When a married couple gets a divorce, the court may award spousal support to one of the two spouses. Spousal support, or alimony, is not automatic. There is no longer an assumption that a husband will pay alimony to his former wife, or that a spouse with a higher income is necessarily responsible for support. The court has discretion in deciding whether to award spousal support. In addition, unlike child support, which is set according to very detailed monetary guidelines, courts have broad discretion in determining how much support to award, and how long payments should continue.
Spousal support may be ordered to be paid in a number of different ways. A court may order that support be paid for an indefinite duration or that a single sum be paid, either in a lump sum or in payments over time. Single sum payments may or may not end on the death of the spouse receiving the payments.
Spousal support may also be transitional. Transitional support is meant to supplement the income of the spouse who receives support. It is ordered for a definite period of time and that period of time is to be set out in the court’s decree. Transitional support is an acknowledgement of the fact that many spouses suffer an economic loss after a divorce.
Finally, spousal support is often deemed “rehabilitative.” Rehabilitative support is intended to provide the spouse who receives it with education, training, work experience, or other forms of rehabilitation to increase his or her ability to earn income and become self-supporting. A court order for rehabilitative support may include a specific rehabilitation plan. The continuation of support may be conditioned on the receiving spouse following that plan.
When the New Mexico courts consider whether to make an award of spousal support, and what kind of support to award, several factors are looked at. These are the factors considered:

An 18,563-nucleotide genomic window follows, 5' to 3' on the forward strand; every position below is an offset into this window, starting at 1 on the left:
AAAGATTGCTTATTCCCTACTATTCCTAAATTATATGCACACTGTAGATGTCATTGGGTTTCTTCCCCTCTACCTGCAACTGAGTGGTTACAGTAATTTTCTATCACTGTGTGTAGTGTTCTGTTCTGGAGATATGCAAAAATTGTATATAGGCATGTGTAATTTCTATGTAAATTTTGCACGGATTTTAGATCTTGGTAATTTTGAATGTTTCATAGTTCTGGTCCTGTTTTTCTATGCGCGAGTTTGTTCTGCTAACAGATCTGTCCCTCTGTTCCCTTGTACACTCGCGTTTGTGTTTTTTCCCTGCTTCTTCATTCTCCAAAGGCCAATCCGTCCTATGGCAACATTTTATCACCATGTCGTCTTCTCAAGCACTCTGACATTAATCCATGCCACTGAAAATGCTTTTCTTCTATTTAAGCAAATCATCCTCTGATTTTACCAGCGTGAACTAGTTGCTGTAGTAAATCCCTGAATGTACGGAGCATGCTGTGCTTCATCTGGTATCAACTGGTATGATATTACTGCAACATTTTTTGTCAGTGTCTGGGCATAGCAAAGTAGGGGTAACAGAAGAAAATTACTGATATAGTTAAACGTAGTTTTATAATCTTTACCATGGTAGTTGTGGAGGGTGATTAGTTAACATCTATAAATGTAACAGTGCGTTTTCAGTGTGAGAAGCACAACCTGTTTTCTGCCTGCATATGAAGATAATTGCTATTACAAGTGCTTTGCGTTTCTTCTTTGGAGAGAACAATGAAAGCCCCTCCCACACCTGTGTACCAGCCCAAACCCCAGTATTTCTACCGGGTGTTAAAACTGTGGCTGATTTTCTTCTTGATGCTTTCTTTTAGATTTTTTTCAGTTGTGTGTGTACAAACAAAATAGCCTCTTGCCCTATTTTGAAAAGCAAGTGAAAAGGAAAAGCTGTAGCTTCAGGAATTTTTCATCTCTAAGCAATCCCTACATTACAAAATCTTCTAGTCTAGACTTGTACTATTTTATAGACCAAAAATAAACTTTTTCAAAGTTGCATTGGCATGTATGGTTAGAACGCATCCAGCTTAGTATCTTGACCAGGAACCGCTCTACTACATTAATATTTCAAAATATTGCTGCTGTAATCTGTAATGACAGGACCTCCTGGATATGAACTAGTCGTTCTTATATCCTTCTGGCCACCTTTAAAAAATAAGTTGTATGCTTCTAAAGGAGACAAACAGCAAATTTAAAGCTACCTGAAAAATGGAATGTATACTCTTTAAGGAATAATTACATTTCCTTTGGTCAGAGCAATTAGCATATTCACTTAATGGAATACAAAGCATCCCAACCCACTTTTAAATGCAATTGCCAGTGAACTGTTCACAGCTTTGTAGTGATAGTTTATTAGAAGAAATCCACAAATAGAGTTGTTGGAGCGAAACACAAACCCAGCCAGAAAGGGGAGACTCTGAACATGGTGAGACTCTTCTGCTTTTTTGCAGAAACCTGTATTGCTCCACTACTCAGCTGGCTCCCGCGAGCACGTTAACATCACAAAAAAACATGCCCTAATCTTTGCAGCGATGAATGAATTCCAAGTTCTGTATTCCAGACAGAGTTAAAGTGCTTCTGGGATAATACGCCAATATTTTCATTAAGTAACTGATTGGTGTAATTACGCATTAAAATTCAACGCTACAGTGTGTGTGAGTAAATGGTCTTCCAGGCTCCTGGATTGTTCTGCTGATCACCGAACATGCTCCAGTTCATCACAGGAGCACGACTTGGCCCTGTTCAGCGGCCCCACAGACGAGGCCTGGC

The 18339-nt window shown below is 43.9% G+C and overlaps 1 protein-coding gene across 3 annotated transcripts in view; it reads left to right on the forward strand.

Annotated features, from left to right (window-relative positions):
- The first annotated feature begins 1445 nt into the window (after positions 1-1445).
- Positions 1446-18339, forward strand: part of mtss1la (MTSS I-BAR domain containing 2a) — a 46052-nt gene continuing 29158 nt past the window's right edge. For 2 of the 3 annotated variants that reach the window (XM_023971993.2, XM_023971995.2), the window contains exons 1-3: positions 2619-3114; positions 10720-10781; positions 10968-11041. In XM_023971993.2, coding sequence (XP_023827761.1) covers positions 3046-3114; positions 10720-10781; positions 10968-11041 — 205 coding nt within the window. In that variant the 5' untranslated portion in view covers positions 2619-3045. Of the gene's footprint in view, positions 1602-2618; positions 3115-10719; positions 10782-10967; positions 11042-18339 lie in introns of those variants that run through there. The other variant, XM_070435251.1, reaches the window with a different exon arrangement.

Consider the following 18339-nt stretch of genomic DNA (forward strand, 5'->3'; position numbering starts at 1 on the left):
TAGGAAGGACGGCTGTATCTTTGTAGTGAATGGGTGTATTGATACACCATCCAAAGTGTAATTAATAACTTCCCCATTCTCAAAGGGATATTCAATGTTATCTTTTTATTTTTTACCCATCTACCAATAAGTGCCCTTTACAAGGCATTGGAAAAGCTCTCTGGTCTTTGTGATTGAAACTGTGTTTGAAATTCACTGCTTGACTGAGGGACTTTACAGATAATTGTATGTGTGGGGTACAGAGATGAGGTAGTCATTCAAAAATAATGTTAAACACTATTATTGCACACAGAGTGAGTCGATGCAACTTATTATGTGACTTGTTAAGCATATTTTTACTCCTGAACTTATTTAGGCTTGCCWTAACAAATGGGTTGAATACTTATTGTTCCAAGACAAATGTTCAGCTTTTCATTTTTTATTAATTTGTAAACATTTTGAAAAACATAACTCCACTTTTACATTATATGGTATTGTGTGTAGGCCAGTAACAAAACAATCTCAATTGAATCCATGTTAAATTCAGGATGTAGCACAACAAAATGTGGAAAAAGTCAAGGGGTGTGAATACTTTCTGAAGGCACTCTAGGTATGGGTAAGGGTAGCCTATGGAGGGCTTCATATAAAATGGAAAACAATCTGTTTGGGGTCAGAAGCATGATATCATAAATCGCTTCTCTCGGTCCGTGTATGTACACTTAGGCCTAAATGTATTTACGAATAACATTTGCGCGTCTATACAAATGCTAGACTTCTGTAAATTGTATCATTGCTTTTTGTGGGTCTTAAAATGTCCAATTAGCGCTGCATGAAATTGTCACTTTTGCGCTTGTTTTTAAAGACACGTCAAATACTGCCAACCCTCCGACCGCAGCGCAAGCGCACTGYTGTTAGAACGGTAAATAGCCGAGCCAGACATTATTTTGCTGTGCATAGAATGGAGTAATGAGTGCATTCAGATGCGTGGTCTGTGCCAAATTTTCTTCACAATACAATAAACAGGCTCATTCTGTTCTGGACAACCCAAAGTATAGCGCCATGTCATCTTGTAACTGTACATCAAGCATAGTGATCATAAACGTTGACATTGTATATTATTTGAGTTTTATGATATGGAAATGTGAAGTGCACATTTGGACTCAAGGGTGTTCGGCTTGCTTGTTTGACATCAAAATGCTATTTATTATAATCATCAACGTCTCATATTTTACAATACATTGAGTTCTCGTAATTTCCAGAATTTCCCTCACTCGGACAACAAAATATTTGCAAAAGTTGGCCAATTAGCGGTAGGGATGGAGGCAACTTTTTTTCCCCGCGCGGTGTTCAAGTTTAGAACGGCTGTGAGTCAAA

The age, health, and means of support of each spouse;
The current and future earnings, and the earning capacity of each spouse;
Each spouse’s good-faith efforts to stay employed or to become self-supporting;
The reasonable needs of each spouse, including:
The standard of living during the marriage;
The maintenance of medical insurance; and
Whether life insurance on the life of the person who is to pay support is appropriate;
The duration of the marriage;
The amount of property awarded to each spouse;
The respective spouse’s individual assets;
Each spouse’s debts and other liabilities;
Income produced by property owned by each spouse; and
Any dissolution or legal separation agreements entered into.
Although awards may be hard to estimate, whether the payer that is ordered to pay spouse will comply with a support order is even harder to gauge. Alimony enforcement is not like child-support enforcement, which has the “teeth” of wage garnishment, liens, and other enforcement mechanisms. The recipient could, however, return to court in a contempt proceeding to force payment.
Support awards end after a stated period of time, or when some event happens. This event is often the remarriage of the spouse receiving support, but it may also be graduation from college or completion of some other kind of job training or education.
Most marriages today are between two wage earners. Spouses of either gender are more likely to be regarded as self-supporting, or capable of supporting themselves, than they were in the past. Despite this change in social attitude, the reality is that one spouse often loses earning power during a marriage. Spousal support is meant help such a spouse minimize his or her economic loss.
For further information about Alimony, please refer to the Alimony Guidelines and Commentaries document prepared by the New Mexico Courts. (NOTE: this is a large document, and may take some time to download.)